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Every few years, we hear the story of a child trapped in an open borewell. We need serious consequences for all those responsible for these accidents.
Another victim of a horrifying borewell accident, two-year-old Sujith Wilson was recently declared dead after 80 hours of being trapped in an open, disused borewell.
A brief overview of what had happened: Wilson fell into a 600-ft disused borewell while playing near his house in Nadukattupatti, Chennai, on the evening of 25th of October. Central and state agencies, the National Disaster Response Force (NDRF) and the State Disaster Response Force (SDRF) joined the rescue operations. The boy was supplied oxygen, but he continuously drifted further from 35 ft to 90 ft.
The rescue team decided to drill a hole parallel to the borewell three meters away, but it wasn’t feasible because of the rocky soil and rain. With further complications, by Monday, i.e., the 28th of October, a foul smell was observed near the borewell and the rescue team realised that Sujith Wilson had died. It took five days, and they still couldn’t rescue the child. This is not the first time that something like this has happened.
It has been found that at least 10 children died in the last 15 years by falling into unsealed borewells. And what might the reasons be? Lack of responsibility towards child safety, lack of awareness on sealing unused borewells and the indifference of the public towards safety measures even after these horrendous accidents.
Did you know that the Supreme Court, after the abundant number of reports filed against children falling into borewells, issued a series of guidelines 10 years ago to prevent such incidents from recurring? Yes, the guidelines do exist, and our ignorance of it too.
A three-judge Bench, comprising of the CJI and Justices B. S. Chauhan and C. K. Prasad, laid down certain safety measures to be followed by all State Governments on the 11th of February, 2010. The Chief Secretaries of the State forwarded copies of the court order to the Collectors for compliance of the guidelines. The guidelines were widely publicised too. The guidelines included:
Following the guidelines will help to save the children from further hazards, but that is not the case. Authorities such as village sarpanches in rural areas and municipal corporation officials in urban areas need to be empowered, proactive and accessible to the public, to verify that the guidelines are being properly followed and proper monitoring of the status of borewells is taking place.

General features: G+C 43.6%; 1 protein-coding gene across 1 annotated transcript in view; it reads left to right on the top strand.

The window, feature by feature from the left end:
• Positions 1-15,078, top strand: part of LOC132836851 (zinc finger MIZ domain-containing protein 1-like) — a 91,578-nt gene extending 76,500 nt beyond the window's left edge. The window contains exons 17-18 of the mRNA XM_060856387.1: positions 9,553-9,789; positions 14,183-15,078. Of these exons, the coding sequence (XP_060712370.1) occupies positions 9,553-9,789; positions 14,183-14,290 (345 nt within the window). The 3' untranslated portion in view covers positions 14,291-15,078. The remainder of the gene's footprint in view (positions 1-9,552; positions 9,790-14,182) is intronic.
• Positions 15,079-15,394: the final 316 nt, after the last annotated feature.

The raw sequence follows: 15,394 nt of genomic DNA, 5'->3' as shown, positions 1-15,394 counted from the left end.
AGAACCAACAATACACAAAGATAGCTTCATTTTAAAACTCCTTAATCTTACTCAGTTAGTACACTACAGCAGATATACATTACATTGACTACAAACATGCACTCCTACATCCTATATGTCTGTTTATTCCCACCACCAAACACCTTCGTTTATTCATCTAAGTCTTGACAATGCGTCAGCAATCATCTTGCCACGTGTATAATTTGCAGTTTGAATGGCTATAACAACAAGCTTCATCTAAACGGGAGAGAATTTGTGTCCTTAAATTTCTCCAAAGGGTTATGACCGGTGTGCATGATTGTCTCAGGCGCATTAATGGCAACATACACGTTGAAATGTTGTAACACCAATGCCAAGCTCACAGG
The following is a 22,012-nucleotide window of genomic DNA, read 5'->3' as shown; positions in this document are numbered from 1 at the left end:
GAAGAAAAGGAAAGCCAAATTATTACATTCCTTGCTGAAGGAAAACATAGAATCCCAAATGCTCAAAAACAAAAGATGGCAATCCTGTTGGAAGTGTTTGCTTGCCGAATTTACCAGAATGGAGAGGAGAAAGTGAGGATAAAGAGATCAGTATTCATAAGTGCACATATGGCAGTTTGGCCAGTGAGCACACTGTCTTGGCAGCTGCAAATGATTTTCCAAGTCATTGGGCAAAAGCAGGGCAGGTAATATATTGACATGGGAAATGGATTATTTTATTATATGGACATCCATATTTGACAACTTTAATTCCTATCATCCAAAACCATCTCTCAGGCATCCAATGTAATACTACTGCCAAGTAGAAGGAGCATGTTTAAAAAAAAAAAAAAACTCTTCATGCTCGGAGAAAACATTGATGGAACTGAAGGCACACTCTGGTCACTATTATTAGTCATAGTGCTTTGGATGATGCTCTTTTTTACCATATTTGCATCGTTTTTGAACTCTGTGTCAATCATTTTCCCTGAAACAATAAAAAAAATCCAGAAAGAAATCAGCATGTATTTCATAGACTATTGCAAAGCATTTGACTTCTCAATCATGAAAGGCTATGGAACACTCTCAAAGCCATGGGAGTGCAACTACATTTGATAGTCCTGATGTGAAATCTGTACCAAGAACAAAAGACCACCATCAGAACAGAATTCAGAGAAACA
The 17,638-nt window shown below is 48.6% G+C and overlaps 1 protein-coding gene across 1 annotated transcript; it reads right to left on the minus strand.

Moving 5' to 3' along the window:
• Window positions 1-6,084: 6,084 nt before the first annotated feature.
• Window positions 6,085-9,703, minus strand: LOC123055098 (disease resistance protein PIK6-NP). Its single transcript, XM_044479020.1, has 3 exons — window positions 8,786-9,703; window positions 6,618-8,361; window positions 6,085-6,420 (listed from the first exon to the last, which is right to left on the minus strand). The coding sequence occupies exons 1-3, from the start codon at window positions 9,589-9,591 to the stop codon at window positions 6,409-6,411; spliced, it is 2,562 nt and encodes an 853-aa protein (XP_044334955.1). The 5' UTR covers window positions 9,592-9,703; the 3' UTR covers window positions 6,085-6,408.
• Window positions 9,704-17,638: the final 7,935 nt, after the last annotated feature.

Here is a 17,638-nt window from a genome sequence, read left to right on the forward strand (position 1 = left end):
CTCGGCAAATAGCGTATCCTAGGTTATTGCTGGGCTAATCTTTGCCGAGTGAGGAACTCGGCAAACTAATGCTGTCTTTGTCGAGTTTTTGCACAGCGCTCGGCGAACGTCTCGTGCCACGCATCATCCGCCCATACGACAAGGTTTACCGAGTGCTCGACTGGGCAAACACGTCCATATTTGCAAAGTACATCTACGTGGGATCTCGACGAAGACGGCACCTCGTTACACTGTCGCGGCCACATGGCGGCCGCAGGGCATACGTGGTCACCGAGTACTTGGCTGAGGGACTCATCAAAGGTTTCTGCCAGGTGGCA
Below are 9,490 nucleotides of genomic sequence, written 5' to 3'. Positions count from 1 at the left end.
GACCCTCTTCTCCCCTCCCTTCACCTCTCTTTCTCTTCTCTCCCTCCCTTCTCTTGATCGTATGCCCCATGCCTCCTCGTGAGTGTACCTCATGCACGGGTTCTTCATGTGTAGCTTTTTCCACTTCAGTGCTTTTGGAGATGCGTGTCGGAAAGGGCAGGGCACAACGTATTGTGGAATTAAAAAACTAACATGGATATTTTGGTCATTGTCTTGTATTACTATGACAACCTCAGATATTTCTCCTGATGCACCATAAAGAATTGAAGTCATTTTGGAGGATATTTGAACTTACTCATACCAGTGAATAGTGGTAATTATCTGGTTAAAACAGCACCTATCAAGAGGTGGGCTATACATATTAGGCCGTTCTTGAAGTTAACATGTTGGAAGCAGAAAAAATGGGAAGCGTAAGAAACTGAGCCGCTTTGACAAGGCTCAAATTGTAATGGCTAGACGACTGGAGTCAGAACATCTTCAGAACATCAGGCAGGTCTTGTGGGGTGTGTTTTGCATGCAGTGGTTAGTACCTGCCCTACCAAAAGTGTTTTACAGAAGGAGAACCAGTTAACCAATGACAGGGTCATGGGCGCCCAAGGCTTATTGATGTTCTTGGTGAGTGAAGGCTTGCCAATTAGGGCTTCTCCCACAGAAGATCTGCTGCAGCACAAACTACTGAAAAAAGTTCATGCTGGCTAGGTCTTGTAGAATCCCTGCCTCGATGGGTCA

The lack of penalties enforced for non-compliance has led to more such incidents. In reality, leaving a borewell uncovered does not seem to actually lead to any major consequences for the owners or drillers. The drilling agencies fearlessly abandoned the borewells, taking life of Sujith Wilson, three-year-old R. Madhumita, 18 month old D. Sujith and many other children whose names weren’t even mentioned.
Even after the judiciary prescribed guidelines to stop these accidents from repeating, carelessness on the part of the drilling agencies and the public as a whole, has put children’s lives at risk. Thousands of people, including celebrities prayed for the safety of Sujith Wilson, but to no avail. The prayers weren’t heard this time, nor were they heard before.
The only thing that we can do now is be aware of our surroundings. If you see an uncovered borewell in your neighbourhood, please ask the concerned owners to cover it instead of putting children’s lives at stake. Call your local municipality office or concerned authorities to report and put pressure.
If the necessary measures are taken, these precious lives can be saved from gruesome deaths.
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An English literature student with a love for reading and writing, and who chills tucked
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